No, absolutely. And the the thing that she needed to know and this is somehow going to be in the next book is there was that list was created at a point in my life when I was in a bad marriage, in a bad place. And you know how your attitude just sort of circles the drain. And I and I read this book called Living with Joy. And one of the chapters was about you create that what you focus on. And all I was focusing on was everything was horrible. It’s like, Well, how do I stop myself? You can’t. You can’t just say, don’t think of an elephant because, you know, then all you think of is an elephant. So you can’t just say, don’t be angry. Well, right. Don’t be in pain. No, that doesn’t work. So what do you do? You give yourself something else to focus on. Well, I had this leather bound address book back when we had address books and their cover pages. So there was an a b page and a CD PDF the whole alphabet, and that was my address book. So the cover pages were blank and I was driving someplace, and every time I stopped at a rest stop, I wrote all of the a words that that I could think of alive, aligned alert.

Abundant, right, buoyant. Beautiful, blessed, bubbly. Blissful. Right. And I created the list that’s in the resonance effect to get myself out of the deep hole that I was in. Wow. When you tell that to a patient, it’s like, Dude, it’s not like, I haven’t been where you have, where you are. I’ve been there. Done that. And when you find yourself in a deep hole, stop digging, right? Yes, build the ladder. Yes, that’s exactly how you do it. And you can’t. So when you find yourself swirling the drain or swirling into negative thoughts, you can you you can’t just stop yourself. You have to give your brain something else to do. So it’s like you pick up the address book and you open the list. And her assignment for the week wasn’t stretches. It wasn’t supplements it. She doesn’t have a CustomCare yet. So it wasn’t. Concussion and Vagus, it was you read this list five minutes a day. Twice a day. Just read it. You don’t have to mean it. You don’t have to enjoy it. It’s just like reading the phone book, right?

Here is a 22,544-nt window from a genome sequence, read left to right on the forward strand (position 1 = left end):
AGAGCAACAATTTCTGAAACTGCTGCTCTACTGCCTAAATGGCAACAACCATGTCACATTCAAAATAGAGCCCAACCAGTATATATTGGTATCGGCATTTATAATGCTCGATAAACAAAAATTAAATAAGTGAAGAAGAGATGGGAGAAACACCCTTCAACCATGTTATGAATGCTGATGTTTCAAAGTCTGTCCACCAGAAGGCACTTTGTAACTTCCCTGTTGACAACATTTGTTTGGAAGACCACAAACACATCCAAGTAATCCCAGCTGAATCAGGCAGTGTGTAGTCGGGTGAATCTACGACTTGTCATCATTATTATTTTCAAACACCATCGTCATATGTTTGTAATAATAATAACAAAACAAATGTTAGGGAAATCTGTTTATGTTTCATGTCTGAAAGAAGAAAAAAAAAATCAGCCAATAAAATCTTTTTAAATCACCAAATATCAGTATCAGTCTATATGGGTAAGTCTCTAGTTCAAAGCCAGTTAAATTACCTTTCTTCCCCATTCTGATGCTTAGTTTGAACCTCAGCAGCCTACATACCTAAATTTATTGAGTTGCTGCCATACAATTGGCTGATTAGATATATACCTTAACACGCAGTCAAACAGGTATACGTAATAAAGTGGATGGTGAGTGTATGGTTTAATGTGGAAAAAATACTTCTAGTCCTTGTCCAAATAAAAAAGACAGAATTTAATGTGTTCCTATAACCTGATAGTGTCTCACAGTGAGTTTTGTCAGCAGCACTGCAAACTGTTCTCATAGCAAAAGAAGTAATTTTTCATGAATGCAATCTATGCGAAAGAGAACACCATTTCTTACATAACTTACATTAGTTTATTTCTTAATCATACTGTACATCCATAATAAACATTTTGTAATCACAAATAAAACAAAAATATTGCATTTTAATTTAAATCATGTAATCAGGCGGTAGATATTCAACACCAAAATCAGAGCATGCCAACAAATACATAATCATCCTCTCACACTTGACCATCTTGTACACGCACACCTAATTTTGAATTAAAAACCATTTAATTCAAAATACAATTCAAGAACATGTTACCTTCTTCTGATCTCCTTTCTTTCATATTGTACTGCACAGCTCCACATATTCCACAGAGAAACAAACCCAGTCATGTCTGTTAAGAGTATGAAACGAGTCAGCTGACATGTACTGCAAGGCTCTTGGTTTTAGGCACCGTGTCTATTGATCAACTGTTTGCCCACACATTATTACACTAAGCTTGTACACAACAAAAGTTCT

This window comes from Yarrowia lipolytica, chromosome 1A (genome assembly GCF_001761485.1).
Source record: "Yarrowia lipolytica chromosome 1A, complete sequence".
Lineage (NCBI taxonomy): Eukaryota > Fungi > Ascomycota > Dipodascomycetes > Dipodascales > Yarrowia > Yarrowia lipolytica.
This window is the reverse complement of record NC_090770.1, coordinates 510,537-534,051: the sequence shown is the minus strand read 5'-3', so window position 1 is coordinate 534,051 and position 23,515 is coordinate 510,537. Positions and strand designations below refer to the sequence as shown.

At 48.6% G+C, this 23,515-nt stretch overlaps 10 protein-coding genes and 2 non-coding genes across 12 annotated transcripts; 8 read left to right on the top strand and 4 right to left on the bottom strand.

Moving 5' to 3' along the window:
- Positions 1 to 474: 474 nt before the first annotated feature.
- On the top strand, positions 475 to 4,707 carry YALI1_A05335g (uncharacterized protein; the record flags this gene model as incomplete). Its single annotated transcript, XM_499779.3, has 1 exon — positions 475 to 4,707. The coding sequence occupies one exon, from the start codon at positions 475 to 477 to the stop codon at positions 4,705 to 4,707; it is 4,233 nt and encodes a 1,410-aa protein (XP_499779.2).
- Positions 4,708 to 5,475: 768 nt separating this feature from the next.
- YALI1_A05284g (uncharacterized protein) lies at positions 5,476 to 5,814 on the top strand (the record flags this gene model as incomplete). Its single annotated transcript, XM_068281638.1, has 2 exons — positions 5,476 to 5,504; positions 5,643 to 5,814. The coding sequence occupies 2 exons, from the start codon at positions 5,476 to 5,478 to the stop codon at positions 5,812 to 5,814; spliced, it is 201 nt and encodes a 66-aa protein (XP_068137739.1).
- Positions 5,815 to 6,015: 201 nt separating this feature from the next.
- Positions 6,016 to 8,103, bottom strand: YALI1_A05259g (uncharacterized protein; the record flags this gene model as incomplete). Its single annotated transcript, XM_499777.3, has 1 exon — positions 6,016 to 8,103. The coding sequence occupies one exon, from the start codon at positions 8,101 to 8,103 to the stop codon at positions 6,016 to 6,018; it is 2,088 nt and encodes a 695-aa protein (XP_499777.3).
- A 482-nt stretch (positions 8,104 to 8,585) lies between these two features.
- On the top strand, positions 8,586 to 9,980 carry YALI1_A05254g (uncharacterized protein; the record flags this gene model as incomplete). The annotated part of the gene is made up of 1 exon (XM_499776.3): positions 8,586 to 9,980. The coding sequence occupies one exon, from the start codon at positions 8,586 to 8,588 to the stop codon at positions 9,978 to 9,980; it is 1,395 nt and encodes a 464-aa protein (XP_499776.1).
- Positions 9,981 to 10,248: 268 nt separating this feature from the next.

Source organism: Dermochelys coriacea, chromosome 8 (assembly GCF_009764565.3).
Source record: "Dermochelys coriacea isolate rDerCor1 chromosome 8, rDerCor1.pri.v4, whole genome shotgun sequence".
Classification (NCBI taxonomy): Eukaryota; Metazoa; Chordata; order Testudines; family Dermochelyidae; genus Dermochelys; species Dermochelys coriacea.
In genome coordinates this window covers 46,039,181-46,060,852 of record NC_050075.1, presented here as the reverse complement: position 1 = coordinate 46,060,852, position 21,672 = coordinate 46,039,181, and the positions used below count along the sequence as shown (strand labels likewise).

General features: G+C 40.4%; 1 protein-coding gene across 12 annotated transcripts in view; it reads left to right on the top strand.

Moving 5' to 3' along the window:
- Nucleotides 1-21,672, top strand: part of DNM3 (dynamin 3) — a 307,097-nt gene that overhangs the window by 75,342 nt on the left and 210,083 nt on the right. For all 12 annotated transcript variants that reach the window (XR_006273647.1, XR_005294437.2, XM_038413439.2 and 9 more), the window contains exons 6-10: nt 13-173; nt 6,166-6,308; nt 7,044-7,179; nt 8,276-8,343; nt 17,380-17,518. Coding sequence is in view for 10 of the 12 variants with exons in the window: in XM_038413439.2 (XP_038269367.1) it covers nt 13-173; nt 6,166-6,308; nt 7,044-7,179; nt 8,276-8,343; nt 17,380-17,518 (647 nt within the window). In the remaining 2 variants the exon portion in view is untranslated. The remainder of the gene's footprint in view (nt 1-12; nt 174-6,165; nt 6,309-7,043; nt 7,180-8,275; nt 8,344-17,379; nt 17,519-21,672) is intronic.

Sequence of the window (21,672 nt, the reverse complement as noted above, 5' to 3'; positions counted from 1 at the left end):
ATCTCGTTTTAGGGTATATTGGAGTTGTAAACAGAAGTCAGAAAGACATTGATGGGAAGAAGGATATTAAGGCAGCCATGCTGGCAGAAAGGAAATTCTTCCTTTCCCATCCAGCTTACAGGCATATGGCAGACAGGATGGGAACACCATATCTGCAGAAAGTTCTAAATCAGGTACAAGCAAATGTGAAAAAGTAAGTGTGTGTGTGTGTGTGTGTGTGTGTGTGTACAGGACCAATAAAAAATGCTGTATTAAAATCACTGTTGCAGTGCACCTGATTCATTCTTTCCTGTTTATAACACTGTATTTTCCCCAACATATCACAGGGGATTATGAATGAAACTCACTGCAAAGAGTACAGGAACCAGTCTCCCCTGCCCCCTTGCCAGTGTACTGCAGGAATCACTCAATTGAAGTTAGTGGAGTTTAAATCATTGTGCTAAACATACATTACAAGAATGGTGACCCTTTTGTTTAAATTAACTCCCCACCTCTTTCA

That’s I have so many places I want to go with what we’re just talking about, but one of the patients I’m thinking of as a story, you were telling us one of the podcasts ago. I believe she came from here in California, up to see you. She was a pastor or she was. And she was so positive with her. She had so much faith with her outcome. And we talk a lot about steady state and stable state with in the core. And I think that mental outlook is just a really, really important component of steady and stable state beyond sedentary lifestyles and diet and all that stuff. One of the reasons why I like working with athletes so much is not because they’re physically healthy, but they’re mentally motivated and positive and ready. And that just, yeah, it’s very, very much so. And that’s kind of how I am. And I think that’s why I fell in love with FSM is because I couldn’t conquer it right away, and there was this honest challenge that it brought to the forefront. So for a practitioners listening, yeah, the patients positive versus negative outlook is just as important as the positive versus negative current and lead placement because and you don’t have I mean, you’re very lucky because you have a psychology background that you’re I think you’re able to attack that.